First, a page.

And now for something that doesn't include me bitching about how much I studied, or how terrified I am about the exam: Khalil Gibran's book, "The Prophet," is like a collection of short essays. Each chapter of the book is called "On _________", and it's basically the advice of a prophet named Almustafa to a group of people. One particular entry, "On Marriage," really caught my attention.
Here it is:
Then Almitra spoke again and said, "And what of Marriage, master?"
And he answered saying:
You were born together, and together you shall be forevermore.
You shall be together when white wings of death scatter your days.
Aye, you shall be together even in the silent memory of God.
But let there be spaces in your togetherness,
And let the winds of the heavens dance between you.
Love one another but make not a bond of love:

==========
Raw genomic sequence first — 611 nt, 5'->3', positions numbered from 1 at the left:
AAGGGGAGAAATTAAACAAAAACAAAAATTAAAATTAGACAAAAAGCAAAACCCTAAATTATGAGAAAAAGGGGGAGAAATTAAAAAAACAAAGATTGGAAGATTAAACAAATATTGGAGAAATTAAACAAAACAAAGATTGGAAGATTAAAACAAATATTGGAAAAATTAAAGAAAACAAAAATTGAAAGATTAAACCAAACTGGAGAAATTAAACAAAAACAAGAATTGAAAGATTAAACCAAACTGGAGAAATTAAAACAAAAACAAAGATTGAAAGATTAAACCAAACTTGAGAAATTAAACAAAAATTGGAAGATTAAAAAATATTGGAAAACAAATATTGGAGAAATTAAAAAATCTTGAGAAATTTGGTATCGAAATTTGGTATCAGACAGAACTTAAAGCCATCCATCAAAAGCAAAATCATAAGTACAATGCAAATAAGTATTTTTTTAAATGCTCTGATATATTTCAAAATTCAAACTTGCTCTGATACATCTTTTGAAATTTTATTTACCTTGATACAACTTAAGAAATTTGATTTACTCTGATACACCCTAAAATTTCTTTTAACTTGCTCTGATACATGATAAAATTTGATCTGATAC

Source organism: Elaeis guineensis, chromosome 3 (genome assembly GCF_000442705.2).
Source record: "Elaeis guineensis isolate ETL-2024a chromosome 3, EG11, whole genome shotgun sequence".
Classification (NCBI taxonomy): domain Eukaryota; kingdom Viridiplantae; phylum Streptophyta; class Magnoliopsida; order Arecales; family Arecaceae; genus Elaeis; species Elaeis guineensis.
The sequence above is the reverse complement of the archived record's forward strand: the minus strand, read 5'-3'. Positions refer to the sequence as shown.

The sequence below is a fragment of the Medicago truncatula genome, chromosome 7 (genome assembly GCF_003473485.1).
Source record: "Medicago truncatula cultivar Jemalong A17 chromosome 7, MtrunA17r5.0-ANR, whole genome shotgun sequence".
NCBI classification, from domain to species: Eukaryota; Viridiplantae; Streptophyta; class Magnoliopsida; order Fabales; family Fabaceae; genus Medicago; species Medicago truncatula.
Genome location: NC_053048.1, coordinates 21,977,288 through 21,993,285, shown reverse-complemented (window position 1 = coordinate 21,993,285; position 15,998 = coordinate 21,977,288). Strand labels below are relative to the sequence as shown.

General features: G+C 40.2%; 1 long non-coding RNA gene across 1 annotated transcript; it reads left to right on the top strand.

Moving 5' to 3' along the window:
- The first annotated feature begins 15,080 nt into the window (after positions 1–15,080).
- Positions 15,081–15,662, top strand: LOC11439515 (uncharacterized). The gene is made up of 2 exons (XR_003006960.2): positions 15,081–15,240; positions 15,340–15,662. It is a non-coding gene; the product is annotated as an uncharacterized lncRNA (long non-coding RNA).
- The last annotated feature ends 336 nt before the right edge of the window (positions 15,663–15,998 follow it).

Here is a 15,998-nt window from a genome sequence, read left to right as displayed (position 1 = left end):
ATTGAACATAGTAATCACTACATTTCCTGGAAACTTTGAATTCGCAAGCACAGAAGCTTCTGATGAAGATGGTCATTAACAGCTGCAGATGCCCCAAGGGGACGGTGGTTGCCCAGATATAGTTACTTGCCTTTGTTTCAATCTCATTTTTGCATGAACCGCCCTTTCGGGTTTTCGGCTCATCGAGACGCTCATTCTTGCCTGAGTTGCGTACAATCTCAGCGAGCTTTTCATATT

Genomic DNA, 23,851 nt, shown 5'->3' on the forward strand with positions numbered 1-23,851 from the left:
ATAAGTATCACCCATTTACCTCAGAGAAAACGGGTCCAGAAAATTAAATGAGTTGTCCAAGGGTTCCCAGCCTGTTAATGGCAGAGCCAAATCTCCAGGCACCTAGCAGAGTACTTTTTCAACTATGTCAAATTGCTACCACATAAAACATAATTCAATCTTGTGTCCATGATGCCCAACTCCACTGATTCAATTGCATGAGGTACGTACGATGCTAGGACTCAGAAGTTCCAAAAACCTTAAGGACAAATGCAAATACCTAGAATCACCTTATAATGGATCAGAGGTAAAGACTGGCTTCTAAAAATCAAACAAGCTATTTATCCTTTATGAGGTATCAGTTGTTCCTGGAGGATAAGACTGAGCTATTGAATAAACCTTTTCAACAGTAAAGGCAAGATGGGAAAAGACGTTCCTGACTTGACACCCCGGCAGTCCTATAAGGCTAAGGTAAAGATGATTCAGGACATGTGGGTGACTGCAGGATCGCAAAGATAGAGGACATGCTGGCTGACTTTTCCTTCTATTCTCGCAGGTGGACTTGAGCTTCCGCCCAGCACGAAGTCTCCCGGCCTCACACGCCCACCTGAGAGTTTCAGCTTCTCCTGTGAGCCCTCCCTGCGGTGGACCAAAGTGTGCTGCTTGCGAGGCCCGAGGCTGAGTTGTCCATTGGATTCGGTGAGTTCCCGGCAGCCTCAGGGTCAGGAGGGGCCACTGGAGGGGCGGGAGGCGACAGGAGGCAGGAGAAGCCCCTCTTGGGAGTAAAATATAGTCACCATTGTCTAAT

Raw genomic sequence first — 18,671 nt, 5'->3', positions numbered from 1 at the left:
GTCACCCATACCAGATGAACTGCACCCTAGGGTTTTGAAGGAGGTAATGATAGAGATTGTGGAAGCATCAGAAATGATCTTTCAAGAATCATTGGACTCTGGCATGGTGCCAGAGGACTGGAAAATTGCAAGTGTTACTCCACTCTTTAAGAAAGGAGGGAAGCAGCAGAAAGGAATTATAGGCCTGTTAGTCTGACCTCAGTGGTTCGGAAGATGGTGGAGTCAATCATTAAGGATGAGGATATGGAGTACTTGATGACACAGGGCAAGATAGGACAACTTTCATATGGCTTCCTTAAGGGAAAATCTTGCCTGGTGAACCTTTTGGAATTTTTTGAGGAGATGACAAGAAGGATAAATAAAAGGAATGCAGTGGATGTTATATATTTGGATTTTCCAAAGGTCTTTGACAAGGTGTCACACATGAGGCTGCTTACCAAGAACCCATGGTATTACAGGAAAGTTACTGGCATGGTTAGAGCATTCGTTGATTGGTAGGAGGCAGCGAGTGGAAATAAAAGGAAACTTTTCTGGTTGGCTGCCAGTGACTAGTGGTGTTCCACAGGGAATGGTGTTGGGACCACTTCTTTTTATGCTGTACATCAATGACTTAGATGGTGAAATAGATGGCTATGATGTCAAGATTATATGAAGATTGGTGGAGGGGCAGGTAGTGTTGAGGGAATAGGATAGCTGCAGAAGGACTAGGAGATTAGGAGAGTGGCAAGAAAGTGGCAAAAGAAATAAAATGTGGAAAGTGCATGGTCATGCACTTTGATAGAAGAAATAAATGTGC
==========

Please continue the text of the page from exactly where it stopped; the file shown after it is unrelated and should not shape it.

Let it rather be a moving sea between the shores of your souls.
Fill each other's cup but drink not from one cup.
Give one another of your bread but eat not from the same loaf.
Sing and dance together and be joyous, but let each one of you be alone,
Even as the strings of a lute are alone though they quiver with the same music.
Give your hearts, but not into each other's keeping.
For only the hand of Life can contain your hearts.
And stand together, yet not too near together:
For the pillars of the temple stand apart,
And the oak tree and the cypress grow not in each other's shadow.-Khalil Gibran, The Prophet
I like the way he expresses himself, and the analogies are strong. I think this advice is important, and it applies to relatonships as well. Codependence, loss of personal identity, etc... are to be avoided.
I would like to write more about this but I have a full day of classes and studying ahead of me.
By the way, the painting on the top of this post was done by Khalil Gibran also.